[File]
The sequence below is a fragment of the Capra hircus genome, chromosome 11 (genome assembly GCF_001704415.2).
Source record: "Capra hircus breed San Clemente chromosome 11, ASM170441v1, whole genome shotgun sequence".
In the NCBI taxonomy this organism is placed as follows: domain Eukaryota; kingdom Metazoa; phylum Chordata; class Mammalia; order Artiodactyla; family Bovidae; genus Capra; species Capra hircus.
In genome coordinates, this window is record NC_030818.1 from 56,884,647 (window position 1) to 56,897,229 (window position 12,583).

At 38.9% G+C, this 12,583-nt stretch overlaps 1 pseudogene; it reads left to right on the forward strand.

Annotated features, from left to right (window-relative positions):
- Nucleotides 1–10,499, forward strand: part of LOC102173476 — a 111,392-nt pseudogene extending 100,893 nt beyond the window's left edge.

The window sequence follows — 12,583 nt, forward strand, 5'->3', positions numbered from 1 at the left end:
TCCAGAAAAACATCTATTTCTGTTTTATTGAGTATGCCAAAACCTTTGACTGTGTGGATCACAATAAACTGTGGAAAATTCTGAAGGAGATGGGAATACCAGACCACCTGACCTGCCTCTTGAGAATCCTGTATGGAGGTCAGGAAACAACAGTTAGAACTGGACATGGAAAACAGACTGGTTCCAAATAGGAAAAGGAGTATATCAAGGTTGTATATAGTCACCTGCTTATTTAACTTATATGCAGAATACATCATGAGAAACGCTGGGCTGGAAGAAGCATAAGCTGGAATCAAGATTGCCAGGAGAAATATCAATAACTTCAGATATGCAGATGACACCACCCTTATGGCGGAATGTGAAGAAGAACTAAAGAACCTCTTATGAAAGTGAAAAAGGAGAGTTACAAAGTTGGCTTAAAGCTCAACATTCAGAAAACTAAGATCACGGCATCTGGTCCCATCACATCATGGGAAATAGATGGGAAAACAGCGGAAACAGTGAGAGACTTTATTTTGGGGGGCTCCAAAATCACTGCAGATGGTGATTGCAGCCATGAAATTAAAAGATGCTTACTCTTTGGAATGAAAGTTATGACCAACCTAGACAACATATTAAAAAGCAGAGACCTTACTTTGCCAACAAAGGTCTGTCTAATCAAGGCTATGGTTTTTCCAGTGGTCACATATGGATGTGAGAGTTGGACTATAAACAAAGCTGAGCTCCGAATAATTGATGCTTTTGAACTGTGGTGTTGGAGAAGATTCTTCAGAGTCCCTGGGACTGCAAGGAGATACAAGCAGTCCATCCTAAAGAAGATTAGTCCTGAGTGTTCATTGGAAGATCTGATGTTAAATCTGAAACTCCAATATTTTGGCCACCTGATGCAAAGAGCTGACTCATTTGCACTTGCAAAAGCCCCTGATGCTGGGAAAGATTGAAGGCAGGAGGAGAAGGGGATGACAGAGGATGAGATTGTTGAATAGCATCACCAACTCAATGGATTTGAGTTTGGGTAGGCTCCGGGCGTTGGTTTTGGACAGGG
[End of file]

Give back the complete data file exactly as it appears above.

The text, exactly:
The sequence below is a fragment of the Capra hircus genome, chromosome 11 (genome assembly GCF_001704415.2).
Source record: "Capra hircus breed San Clemente chromosome 11, ASM170441v1, whole genome shotgun sequence".
In the NCBI taxonomy this organism is placed as follows: domain Eukaryota; kingdom Metazoa; phylum Chordata; class Mammalia; order Artiodactyla; family Bovidae; genus Capra; species Capra hircus.
In genome coordinates, this window is record NC_030818.1 from 56,884,647 (window position 1) to 56,897,229 (window position 12,583).

At 38.9% G+C, this 12,583-nt stretch overlaps 1 pseudogene; it reads left to right on the forward strand.

Annotated features, from left to right (window-relative positions):
- Nucleotides 1–10,499, forward strand: part of LOC102173476 — a 111,392-nt pseudogene extending 100,893 nt beyond the window's left edge.

The window sequence follows — 12,583 nt, forward strand, 5'->3', positions numbered from 1 at the left end:
TCCAGAAAAACATCTATTTCTGTTTTATTGAGTATGCCAAAACCTTTGACTGTGTGGATCACAATAAACTGTGGAAAATTCTGAAGGAGATGGGAATACCAGACCACCTGACCTGCCTCTTGAGAATCCTGTATGGAGGTCAGGAAACAACAGTTAGAACTGGACATGGAAAACAGACTGGTTCCAAATAGGAAAAGGAGTATATCAAGGTTGTATATAGTCACCTGCTTATTTAACTTATATGCAGAATACATCATGAGAAACGCTGGGCTGGAAGAAGCATAAGCTGGAATCAAGATTGCCAGGAGAAATATCAATAACTTCAGATATGCAGATGACACCACCCTTATGGCGGAATGTGAAGAAGAACTAAAGAACCTCTTATGAAAGTGAAAAAGGAGAGTTACAAAGTTGGCTTAAAGCTCAACATTCAGAAAACTAAGATCACGGCATCTGGTCCCATCACATCATGGGAAATAGATGGGAAAACAGCGGAAACAGTGAGAGACTTTATTTTGGGGGGCTCCAAAATCACTGCAGATGGTGATTGCAGCCATGAAATTAAAAGATGCTTACTCTTTGGAATGAAAGTTATGACCAACCTAGACAACATATTAAAAAGCAGAGACCTTACTTTGCCAACAAAGGTCTGTCTAATCAAGGCTATGGTTTTTCCAGTGGTCACATATGGATGTGAGAGTTGGACTATAAACAAAGCTGAGCTCCGAATAATTGATGCTTTTGAACTGTGGTGTTGGAGAAGATTCTTCAGAGTCCCTGGGACTGCAAGGAGATACAAGCAGTCCATCCTAAAGAAGATTAGTCCTGAGTGTTCATTGGAAGATCTGATGTTAAATCTGAAACTCCAATATTTTGGCCACCTGATGCAAAGAGCTGACTCATTTGCACTTGCAAAAGCCCCTGATGCTGGGAAAGATTGAAGGCAGGAGGAGAAGGGGATGACAGAGGATGAGATTGTTGAATAGCATCACCAACTCAATGGATTTGAGTTTGGGTAGGCTCCGGGCGTTGGTTTTGGACAGGG